Mike Fry doesn’t only live on the Wild Side of Tasmania, but also goes fishing in probably the wildest boat ever to troll for trout—certainly in Tasmania.
When your mate says ‘What are you doing tomorrow, want to come up the Gordon for the night?’ it would be pretty hard to say anything else except “you bet” and start checking out your tackle box and packing your overnight bag. But if your mate was Troy Grining and he wanted to give his new 52ft, high speed cruiser a run across Macquarie Harbour, test the new onboard dory with a chance of landing a nice Gordon River Brown you would have to feel privileged. I didn’t say anything about getting on my hands and knees and kissing his feet…just having a lend of ya’ but I did feel very appreciative.
On Saturday the 6th we got up at 3.00am to go to the first day of the Tasmanian Trout Expo. We got there around 7.15. We got our tickets and waited till we got the go ahead to find our spot then waited until it was 8.00. A few people had their first fish in the first 2 minutes. I ended up just putting my running sinker rig in an eddy but I didn't get anything. Nothing happened for the first half an hour till I thought i would check my bait. I found I had a small brightly coloured rainbow sitting on it, it would have been about 1.8 pounds but I dropped it.
I braved the conditions late this afternoon in the pouring rain and howling wind at Brumbys Creek with Bailey.
We fished the top weir and walked along levee wall using Berkley black & gold t.tails and we managed one each, mine around 2lb, Baileys 2.5lb in superb nick.
Caught this 9.5lbs brown trout 2 weeks ago on a Sunday afternoon when i decided to fishing for an hour with my wife and two year old son to my favourite spot on Brumbies Creek, Cressy. Spotted the fish on the other side of the creek sitting in a deeper hole just out of the current,
Brumbys Creek is situated approximately 40 minutes south of Launceston, just beyond the colloquially named "gateway to trout fishing', Cressy. Brumbys Creek is an extremely interesting and typically exciting water that offers all forms of fishing hatches and methods to the fly fisher. Essentially a tailrace fishery, the major features of Brumbys Creek is its three Weirs (Weirs 1,2 and 3) that were constructed to slow the flow of water derived from Poatina power station, which in turn receives its water from Great Lake on the Central Plateau.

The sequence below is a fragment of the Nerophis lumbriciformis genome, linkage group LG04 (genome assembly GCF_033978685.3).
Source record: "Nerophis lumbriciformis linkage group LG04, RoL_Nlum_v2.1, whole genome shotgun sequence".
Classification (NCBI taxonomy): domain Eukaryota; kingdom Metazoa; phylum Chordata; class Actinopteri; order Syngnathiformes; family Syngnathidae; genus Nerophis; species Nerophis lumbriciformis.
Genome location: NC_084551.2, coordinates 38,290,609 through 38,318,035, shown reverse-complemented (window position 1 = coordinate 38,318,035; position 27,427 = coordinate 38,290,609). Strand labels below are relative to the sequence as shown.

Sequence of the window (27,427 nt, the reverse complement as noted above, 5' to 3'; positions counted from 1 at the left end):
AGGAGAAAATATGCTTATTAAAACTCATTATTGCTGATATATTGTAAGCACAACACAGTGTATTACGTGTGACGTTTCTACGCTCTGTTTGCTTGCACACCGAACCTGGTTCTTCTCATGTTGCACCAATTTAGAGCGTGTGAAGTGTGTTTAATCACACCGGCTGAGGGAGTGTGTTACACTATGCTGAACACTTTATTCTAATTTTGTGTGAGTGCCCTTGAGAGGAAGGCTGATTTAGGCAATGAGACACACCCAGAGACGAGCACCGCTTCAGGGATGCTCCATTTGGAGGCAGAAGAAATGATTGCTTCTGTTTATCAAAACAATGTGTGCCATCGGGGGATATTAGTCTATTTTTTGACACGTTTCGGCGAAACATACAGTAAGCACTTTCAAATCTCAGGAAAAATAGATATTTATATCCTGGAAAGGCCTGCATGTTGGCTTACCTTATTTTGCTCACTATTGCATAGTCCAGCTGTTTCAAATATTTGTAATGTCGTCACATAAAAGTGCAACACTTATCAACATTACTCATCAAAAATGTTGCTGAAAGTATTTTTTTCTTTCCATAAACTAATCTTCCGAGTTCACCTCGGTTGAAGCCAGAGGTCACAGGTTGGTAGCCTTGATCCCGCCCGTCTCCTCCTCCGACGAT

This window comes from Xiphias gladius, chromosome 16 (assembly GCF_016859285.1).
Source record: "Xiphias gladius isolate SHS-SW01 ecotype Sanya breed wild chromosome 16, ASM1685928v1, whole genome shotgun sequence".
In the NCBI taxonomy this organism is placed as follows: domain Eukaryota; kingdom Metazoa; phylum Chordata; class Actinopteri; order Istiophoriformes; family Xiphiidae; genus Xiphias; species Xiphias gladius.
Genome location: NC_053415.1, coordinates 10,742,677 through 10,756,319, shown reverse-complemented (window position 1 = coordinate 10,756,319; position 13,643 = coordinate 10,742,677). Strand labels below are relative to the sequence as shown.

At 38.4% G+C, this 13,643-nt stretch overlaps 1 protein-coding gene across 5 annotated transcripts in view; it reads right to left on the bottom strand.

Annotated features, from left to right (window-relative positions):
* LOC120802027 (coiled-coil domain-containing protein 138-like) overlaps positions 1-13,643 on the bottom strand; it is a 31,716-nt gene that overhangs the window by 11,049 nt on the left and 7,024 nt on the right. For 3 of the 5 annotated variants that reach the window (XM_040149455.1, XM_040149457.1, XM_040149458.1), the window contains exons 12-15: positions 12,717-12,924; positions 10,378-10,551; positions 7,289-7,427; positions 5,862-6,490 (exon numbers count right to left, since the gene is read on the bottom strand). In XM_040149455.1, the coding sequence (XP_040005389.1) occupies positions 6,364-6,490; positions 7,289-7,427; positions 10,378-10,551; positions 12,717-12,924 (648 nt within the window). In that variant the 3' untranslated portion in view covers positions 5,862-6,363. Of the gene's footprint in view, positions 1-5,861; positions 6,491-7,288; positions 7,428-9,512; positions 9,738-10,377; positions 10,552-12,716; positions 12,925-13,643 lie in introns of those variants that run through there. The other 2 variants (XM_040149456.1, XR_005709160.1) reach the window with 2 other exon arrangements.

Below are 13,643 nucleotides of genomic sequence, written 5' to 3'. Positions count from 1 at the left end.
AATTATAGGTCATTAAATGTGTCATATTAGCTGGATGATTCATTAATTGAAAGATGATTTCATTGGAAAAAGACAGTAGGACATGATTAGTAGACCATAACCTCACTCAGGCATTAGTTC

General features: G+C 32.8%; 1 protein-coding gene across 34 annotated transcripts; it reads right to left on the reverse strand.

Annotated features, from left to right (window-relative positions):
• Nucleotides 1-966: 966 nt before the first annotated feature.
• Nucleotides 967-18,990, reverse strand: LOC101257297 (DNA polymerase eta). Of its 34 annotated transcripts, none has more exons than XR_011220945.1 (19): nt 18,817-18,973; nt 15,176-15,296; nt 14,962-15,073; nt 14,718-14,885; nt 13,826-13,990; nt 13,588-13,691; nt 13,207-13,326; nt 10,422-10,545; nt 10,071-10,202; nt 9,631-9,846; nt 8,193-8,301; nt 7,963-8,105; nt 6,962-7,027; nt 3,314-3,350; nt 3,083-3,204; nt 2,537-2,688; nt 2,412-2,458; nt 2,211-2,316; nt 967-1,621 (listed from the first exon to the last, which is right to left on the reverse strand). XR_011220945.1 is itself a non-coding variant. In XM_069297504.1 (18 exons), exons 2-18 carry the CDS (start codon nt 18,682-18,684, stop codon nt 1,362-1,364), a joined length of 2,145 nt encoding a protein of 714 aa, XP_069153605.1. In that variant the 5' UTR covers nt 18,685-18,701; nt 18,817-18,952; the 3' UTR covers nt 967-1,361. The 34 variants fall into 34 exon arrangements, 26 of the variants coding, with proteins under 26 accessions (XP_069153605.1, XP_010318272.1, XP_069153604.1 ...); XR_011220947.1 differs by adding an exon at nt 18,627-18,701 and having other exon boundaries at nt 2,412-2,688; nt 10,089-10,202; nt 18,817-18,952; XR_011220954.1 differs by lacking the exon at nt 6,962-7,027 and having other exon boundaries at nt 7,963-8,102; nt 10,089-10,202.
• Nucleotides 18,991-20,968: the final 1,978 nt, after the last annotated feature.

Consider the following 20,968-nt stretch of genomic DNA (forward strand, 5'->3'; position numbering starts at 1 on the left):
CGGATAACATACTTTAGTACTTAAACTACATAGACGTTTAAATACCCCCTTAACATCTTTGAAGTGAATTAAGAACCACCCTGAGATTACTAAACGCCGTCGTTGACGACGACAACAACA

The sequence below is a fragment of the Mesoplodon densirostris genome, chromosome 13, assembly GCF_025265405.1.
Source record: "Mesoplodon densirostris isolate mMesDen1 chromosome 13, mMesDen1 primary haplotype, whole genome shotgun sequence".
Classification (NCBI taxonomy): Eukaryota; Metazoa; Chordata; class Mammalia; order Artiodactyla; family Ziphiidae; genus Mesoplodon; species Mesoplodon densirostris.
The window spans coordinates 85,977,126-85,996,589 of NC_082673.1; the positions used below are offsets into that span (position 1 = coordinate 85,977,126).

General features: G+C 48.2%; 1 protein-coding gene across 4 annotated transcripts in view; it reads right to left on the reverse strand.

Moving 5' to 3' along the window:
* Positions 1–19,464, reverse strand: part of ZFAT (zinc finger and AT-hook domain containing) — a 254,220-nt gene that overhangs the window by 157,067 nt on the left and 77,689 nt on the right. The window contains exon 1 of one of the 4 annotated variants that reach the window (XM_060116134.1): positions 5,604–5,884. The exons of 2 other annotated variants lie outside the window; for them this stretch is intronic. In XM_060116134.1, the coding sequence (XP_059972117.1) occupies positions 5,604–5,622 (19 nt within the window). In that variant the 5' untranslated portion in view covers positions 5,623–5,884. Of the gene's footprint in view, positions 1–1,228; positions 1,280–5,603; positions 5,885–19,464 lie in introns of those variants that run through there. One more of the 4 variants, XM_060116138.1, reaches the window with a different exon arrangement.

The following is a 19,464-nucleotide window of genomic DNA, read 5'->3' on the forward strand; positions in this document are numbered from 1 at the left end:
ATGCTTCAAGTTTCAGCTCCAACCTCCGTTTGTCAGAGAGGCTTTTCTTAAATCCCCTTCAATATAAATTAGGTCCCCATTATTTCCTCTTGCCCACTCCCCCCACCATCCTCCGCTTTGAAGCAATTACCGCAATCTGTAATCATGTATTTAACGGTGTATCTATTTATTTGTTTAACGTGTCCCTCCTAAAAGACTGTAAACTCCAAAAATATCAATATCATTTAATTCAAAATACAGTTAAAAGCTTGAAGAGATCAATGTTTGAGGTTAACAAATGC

One of the most challenging fly fishing situations one can find themselves in is during the developmental stages of fly fishing. Combine this with a size twenty two fly and trout almost as tricky as those tailers at Little Pine and you have yourself a certain recipe for frustration and you begin to question yourself, "what am I doing here at 4.30am?"
Click above for current issue content. The current issue of TFBN is extensive and topical. In Tackle Stores, Newsagents and by subscription.
Delivered to your door for $60 for 2 years (10 issues). To subscribe, send Mike $60 via www.paypal.com.au . (Basic instructions are here) The email is at Contact Us. Your address will be included from PayPal. Please ensure your details are correct, for Mike to organise delivery.
Here is a list of all of the Article Categories. The number in Brackets, eg (13) is the number of articles. Click on Derwent River and all articles relating to the Derwent will be displayed in the central area.
Hello everyone, I thought it would be a good time to introduce myself.
My name is Stephen Smith and I have been managing the website tasfish.com since May 2009.
It has been an epic journey of learning and discovery and I am indebted to Mike Stevens for his help, support and patience.
I am developing a new venture Rubicon Web and Technology Training ( www.rwtt.com.au ). The focus is two part, to develop websites for individuals and small business and to train people to effectively use technology in their everyday lives.
Please contact me via www.rwtt.com.au/contact-me/ for further information - Stephen Smith.
and an art worth your learning.."
Presented from Issue 112, October 2014
So said Izaak Walton in the 1600s. It seems that Burnie’s Hannah Ledger has combined angling with art rather well. Hannah is a fish fanatic, outdoor enthusiast and budding, self-taught artist. From as young as she can remember, she has always had crayon in hand, colouring book under arm and as she’s grown as a painter, jars full of paintbrushes and cupboards full of ready-to-go blank canvas’.
A country girl at heart, Hannah was schooled at Yolla District High School, a small ‘farm’ school in the states North West, then went on to Hellyer College where she was given the opportunity to really grow her art skills; And by grow, that meant skipping the classes that would probably have more an impact of getting her somewhere in life, like English and Math to spend every spare minute with the art teacher, painting or drawing.
As typical teenagers do, they make poor decisions- and after being accepted in to one of the countries top art schools, turned down the offer and decided to move to the big island, where she lived for 5 years working in what seemed ‘dead end’ retail.Read more ...